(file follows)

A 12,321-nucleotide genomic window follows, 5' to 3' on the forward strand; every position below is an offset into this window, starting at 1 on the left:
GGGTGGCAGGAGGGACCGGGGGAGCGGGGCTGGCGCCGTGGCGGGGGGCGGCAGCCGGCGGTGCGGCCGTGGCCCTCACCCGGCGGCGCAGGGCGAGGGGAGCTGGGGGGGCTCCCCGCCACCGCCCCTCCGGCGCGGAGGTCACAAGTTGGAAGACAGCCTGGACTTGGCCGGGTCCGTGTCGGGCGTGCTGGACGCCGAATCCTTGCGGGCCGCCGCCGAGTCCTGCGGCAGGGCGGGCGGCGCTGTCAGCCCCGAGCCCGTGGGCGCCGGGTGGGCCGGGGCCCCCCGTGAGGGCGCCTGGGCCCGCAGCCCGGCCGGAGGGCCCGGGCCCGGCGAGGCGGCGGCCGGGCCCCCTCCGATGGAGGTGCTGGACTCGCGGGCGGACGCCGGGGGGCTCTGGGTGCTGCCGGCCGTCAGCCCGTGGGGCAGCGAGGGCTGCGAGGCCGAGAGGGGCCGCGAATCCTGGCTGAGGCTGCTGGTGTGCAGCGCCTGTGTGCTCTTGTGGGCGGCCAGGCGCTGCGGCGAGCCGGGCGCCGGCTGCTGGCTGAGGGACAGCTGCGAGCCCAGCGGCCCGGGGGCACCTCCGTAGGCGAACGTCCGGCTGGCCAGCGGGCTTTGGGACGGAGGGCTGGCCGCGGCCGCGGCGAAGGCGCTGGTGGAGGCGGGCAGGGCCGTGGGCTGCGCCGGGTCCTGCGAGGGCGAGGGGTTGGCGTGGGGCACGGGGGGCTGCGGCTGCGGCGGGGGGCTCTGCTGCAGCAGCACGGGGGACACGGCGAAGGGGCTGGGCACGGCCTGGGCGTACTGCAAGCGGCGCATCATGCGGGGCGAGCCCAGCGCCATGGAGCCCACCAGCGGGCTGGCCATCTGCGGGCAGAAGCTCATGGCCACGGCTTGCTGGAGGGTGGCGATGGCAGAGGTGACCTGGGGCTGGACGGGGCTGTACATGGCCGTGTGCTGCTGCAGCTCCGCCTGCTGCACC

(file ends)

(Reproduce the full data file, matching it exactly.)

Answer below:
A 12,321-nucleotide genomic window follows, 5' to 3' on the forward strand; every position below is an offset into this window, starting at 1 on the left:
GGGTGGCAGGAGGGACCGGGGGAGCGGGGCTGGCGCCGTGGCGGGGGGCGGCAGCCGGCGGTGCGGCCGTGGCCCTCACCCGGCGGCGCAGGGCGAGGGGAGCTGGGGGGGCTCCCCGCCACCGCCCCTCCGGCGCGGAGGTCACAAGTTGGAAGACAGCCTGGACTTGGCCGGGTCCGTGTCGGGCGTGCTGGACGCCGAATCCTTGCGGGCCGCCGCCGAGTCCTGCGGCAGGGCGGGCGGCGCTGTCAGCCCCGAGCCCGTGGGCGCCGGGTGGGCCGGGGCCCCCCGTGAGGGCGCCTGGGCCCGCAGCCCGGCCGGAGGGCCCGGGCCCGGCGAGGCGGCGGCCGGGCCCCCTCCGATGGAGGTGCTGGACTCGCGGGCGGACGCCGGGGGGCTCTGGGTGCTGCCGGCCGTCAGCCCGTGGGGCAGCGAGGGCTGCGAGGCCGAGAGGGGCCGCGAATCCTGGCTGAGGCTGCTGGTGTGCAGCGCCTGTGTGCTCTTGTGGGCGGCCAGGCGCTGCGGCGAGCCGGGCGCCGGCTGCTGGCTGAGGGACAGCTGCGAGCCCAGCGGCCCGGGGGCACCTCCGTAGGCGAACGTCCGGCTGGCCAGCGGGCTTTGGGACGGAGGGCTGGCCGCGGCCGCGGCGAAGGCGCTGGTGGAGGCGGGCAGGGCCGTGGGCTGCGCCGGGTCCTGCGAGGGCGAGGGGTTGGCGTGGGGCACGGGGGGCTGCGGCTGCGGCGGGGGGCTCTGCTGCAGCAGCACGGGGGACACGGCGAAGGGGCTGGGCACGGCCTGGGCGTACTGCAAGCGGCGCATCATGCGGGGCGAGCCCAGCGCCATGGAGCCCACCAGCGGGCTGGCCATCTGCGGGCAGAAGCTCATGGCCACGGCTTGCTGGAGGGTGGCGATGGCAGAGGTGACCTGGGGCTGGACGGGGCTGTACATGGCCGTGTGCTGCTGCAGCTCCGCCTGCTGCACC